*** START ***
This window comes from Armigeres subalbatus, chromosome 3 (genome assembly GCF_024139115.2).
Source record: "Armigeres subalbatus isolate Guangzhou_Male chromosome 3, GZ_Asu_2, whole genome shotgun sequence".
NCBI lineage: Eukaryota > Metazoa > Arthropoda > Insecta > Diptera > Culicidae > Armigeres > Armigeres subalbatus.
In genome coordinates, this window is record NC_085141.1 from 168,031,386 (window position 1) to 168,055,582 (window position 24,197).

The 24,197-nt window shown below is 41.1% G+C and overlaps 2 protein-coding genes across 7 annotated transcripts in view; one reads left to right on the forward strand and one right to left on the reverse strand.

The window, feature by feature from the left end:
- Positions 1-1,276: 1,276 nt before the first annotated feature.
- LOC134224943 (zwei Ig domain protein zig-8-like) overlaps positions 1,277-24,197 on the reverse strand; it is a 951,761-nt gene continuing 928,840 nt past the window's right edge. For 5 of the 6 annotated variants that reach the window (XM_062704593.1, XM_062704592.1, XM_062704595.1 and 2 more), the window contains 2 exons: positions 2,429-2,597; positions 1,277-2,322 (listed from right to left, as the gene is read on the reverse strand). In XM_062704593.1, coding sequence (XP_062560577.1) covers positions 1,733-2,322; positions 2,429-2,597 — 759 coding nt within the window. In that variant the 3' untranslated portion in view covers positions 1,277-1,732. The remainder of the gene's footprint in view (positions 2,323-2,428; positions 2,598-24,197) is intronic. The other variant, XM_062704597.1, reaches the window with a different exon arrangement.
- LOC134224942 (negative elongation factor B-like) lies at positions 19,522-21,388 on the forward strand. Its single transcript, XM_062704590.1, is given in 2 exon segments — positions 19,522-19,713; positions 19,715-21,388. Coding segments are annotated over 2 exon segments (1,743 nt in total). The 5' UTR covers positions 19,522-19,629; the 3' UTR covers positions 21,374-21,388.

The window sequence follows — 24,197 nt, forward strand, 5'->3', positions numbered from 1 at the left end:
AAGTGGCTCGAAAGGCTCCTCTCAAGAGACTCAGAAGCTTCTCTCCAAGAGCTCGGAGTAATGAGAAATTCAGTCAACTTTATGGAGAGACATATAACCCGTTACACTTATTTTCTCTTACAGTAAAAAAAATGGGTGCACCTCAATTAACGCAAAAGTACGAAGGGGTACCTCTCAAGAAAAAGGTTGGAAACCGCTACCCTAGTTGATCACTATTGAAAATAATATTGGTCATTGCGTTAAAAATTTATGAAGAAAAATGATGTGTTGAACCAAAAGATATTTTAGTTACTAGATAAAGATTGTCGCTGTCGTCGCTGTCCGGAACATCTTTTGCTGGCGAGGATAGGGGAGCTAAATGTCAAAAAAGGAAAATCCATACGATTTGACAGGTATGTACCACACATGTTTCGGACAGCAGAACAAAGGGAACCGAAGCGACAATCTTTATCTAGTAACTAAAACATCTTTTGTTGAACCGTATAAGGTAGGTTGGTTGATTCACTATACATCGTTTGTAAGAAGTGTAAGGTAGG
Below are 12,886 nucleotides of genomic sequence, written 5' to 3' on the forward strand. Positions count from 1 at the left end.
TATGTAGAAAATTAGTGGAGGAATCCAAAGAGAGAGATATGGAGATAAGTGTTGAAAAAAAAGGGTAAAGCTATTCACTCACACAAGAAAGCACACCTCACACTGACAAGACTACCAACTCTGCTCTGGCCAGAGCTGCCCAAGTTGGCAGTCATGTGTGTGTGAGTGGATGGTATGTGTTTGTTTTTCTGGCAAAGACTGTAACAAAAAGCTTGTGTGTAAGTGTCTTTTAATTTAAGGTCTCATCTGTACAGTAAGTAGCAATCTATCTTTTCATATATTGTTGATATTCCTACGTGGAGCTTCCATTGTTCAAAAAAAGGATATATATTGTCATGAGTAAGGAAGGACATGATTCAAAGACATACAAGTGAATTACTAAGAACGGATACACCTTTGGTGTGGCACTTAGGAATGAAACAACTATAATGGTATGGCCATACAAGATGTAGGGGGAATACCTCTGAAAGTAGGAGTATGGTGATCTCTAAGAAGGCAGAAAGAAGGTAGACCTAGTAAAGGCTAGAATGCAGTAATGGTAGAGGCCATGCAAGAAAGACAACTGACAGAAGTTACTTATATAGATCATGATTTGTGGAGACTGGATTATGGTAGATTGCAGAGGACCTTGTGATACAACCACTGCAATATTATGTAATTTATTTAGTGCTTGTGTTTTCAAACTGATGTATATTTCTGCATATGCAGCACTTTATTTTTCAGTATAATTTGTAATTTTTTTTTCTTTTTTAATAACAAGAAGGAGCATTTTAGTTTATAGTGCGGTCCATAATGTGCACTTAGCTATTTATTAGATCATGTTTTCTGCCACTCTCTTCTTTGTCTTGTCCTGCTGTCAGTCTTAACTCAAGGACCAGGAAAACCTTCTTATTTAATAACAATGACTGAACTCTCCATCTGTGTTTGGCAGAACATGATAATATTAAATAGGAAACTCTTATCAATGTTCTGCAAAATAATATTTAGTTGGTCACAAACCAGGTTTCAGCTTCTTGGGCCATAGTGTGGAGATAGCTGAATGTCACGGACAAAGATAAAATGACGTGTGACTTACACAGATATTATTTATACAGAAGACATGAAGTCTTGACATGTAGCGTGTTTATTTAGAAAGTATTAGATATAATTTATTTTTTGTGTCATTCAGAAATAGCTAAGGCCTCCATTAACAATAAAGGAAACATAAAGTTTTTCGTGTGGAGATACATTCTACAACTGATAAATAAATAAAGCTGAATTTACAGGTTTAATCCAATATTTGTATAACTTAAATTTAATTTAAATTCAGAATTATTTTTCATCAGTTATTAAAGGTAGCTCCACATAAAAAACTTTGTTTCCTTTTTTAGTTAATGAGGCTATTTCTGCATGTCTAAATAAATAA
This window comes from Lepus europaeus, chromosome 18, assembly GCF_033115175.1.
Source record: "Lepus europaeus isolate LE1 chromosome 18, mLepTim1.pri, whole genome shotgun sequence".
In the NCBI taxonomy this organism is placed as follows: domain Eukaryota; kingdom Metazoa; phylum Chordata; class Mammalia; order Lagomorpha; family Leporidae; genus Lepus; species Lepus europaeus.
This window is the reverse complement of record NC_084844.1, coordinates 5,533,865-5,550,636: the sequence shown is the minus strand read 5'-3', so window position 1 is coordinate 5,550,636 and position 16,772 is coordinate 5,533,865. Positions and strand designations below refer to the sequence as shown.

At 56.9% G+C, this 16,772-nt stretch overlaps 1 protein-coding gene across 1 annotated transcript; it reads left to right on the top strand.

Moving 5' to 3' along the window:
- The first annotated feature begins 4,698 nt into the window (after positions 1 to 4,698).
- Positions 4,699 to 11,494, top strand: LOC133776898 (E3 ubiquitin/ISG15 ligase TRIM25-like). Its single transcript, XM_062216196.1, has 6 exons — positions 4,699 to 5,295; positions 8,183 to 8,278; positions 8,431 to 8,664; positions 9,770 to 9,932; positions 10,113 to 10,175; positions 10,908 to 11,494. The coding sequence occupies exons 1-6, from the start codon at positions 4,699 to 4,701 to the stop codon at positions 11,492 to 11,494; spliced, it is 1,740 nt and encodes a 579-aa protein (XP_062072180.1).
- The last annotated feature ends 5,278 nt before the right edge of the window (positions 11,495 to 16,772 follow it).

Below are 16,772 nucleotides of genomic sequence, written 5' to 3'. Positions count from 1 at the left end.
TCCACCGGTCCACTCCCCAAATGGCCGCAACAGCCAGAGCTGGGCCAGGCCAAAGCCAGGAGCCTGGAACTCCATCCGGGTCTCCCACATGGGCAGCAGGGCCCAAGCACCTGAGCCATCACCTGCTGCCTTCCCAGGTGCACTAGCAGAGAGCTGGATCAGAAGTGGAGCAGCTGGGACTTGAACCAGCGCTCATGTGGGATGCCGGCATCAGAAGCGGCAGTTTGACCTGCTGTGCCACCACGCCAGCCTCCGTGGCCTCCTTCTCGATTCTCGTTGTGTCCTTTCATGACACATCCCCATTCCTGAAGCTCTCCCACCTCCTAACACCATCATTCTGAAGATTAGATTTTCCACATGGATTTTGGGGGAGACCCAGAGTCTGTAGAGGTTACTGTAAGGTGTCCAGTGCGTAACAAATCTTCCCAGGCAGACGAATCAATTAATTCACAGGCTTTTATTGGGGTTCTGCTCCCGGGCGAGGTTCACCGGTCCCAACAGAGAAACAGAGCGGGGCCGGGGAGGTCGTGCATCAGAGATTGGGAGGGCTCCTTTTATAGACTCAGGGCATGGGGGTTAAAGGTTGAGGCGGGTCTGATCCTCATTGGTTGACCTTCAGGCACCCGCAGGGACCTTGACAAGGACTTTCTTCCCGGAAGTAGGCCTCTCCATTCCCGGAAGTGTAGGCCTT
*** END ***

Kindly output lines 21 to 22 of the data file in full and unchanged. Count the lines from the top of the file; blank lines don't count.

- Positions 4,699 to 11,494, top strand: LOC133776898 (E3 ubiquitin/ISG15 ligase TRIM25-like). Its single transcript, XM_062216196.1, has 6 exons — positions 4,699 to 5,295; positions 8,183 to 8,278; positions 8,431 to 8,664; positions 9,770 to 9,932; positions 10,113 to 10,175; positions 10,908 to 11,494. The coding sequence occupies exons 1-6, from the start codon at positions 4,699 to 4,701 to the stop codon at positions 11,492 to 11,494; spliced, it is 1,740 nt and encodes a 579-aa protein (XP_062072180.1).
- The last annotated feature ends 5,278 nt before the right edge of the window (positions 11,495 to 16,772 follow it).